So, here's my experience of the program. Your mileage may vary, as they say.

Oddly enough, what kept me tuned in to the program was the obvious painfully awkward honesty of both Jenner and Sawyer. She struggled to ask honest questions and he struggled to provide honest answers.

I loved the expression on Sawyer's face when she asked about his sexual orientation. As I recall, she said, "So, you understand yourself to be a woman - "essentially" - but you are still attracted to women, so . . . doesn't that . . . um . . . after you become 'Her'... won't that... um... make you . .. . a . ..a . . .a . . . a lesbian?"

"No," said Jenner, with a calmness that revealed the interior work he's been doing. "Gender identity and expression are separate and different and distinct from sexual orientation."

Pan camera to Sawyer's puzzled face. Hold for a few seconds so others in the audience can recognize what they were feeling in that exact moment. Listen as millions of minds 'pop' to expand in order to hold these concepts as separate and different and in tension with each other.

As a parent and grandparent, I marveled at the self-sacrificial love Jenner has for his family - his three wives and many children and step children and grandchildren -  keeping the fullness of his identity hidden so they wouldn't be "embarrassed" by him.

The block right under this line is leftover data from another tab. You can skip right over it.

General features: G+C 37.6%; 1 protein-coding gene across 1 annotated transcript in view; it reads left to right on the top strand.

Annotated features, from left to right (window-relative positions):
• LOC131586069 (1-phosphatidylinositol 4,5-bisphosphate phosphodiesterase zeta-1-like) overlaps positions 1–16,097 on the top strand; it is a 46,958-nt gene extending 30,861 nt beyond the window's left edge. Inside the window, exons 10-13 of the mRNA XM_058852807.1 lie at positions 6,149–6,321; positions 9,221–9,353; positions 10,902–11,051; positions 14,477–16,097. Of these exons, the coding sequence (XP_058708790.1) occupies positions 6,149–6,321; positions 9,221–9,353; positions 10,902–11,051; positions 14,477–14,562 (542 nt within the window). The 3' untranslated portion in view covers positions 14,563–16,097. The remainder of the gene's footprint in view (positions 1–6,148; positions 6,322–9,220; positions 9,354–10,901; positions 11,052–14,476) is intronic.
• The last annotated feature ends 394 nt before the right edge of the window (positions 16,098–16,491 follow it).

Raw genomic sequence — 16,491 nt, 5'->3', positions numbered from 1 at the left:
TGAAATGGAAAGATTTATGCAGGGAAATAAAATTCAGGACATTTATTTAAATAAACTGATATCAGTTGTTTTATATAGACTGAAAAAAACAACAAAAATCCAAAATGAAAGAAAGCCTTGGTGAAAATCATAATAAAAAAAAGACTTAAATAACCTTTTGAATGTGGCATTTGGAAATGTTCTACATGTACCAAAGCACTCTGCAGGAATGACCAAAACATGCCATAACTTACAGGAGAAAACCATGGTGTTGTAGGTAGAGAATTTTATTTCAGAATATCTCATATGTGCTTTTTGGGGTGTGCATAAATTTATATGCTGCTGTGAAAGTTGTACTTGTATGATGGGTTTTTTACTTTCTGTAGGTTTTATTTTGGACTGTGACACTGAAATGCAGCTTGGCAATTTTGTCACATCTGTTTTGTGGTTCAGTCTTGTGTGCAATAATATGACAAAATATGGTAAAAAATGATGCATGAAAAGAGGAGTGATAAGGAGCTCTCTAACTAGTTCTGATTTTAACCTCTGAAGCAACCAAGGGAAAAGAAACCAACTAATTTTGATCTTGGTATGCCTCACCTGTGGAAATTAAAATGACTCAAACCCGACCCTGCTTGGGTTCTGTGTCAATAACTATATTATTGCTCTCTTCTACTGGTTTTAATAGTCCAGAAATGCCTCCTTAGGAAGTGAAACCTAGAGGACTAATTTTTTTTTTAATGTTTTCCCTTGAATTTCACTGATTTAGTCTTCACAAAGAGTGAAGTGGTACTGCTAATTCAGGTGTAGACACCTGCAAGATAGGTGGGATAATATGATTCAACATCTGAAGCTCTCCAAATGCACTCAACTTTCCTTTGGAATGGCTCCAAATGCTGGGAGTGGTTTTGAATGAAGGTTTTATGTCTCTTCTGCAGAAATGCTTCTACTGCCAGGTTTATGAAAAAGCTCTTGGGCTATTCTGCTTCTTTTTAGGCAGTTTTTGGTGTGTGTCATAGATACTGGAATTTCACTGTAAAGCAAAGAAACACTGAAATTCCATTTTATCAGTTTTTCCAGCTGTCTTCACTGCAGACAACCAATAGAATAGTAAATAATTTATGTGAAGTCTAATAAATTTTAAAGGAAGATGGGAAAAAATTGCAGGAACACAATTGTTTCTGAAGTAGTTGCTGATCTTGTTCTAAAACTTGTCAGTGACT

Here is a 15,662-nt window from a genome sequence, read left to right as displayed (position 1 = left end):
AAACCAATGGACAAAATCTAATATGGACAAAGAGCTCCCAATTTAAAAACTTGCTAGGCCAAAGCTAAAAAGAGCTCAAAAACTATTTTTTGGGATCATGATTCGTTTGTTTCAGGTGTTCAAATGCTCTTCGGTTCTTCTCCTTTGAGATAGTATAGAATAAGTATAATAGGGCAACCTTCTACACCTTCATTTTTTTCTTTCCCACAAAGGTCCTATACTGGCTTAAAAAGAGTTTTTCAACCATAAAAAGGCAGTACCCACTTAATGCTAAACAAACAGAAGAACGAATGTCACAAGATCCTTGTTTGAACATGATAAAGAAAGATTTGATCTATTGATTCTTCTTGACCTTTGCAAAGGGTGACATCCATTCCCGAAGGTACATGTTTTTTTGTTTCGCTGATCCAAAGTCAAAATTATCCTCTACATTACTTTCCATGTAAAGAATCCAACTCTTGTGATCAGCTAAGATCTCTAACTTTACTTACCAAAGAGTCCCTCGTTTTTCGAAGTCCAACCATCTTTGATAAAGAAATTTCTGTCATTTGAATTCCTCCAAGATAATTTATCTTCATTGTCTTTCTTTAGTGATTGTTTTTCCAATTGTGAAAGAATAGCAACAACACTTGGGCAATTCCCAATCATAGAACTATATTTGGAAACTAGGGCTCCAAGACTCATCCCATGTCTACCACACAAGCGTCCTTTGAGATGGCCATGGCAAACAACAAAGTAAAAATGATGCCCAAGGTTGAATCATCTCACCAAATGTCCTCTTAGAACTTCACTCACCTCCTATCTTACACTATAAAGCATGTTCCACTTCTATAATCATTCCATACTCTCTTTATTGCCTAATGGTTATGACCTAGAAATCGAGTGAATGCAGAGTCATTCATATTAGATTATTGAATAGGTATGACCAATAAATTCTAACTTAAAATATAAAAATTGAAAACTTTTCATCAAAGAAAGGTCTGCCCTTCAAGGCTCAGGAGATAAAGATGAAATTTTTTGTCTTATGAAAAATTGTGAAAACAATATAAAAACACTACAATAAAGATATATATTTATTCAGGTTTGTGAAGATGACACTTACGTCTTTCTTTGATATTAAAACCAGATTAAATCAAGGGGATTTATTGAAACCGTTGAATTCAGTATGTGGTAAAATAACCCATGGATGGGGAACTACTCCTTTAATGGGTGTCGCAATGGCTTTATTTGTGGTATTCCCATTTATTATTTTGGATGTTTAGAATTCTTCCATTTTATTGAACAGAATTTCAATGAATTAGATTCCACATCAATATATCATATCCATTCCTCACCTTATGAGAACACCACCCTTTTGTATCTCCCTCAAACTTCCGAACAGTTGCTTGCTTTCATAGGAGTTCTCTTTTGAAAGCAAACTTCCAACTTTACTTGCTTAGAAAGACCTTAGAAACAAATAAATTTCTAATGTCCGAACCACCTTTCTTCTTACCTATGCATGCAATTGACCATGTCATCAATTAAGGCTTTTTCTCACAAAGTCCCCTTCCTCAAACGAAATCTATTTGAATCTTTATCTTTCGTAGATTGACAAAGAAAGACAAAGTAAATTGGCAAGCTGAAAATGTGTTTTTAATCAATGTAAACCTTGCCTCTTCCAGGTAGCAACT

I loved that his kids and step kids are also struggling but they've mostly come down on the side of love. They love Jenner. That's obvious. He's obviously been a terrific parent. And, he's assured them all that he'll always be "Dad" to them.

Again, I can't imagine that, once he has fully transitioned, it will make him happy to be called "Dad" but if it's okay with his kids, it makes him happy and that makes it okay. For him.

How can anyone not find that absolutely endearing, even if they might be thoroughly confused?

What is clear to me after last night's interview is that the conversation shared by Bruce Jenner and Diane Sawyer, with all of its painfully awkward and honest moments, is that this is something more and more people will be engaging in over the next few months and years.

It's going to take lots and lots of painfully awkward and honest conversations before we can get to a place of greater acceptance. We're going to have to face painful facts like:
The rate of unemployment for transgender people is twice that of the general public.

15% of transgender people live on incomes under $10,000 per year.

Coming out for transgender people exposes them to an increased risk of violence - there have been 7 reported murders so far this year.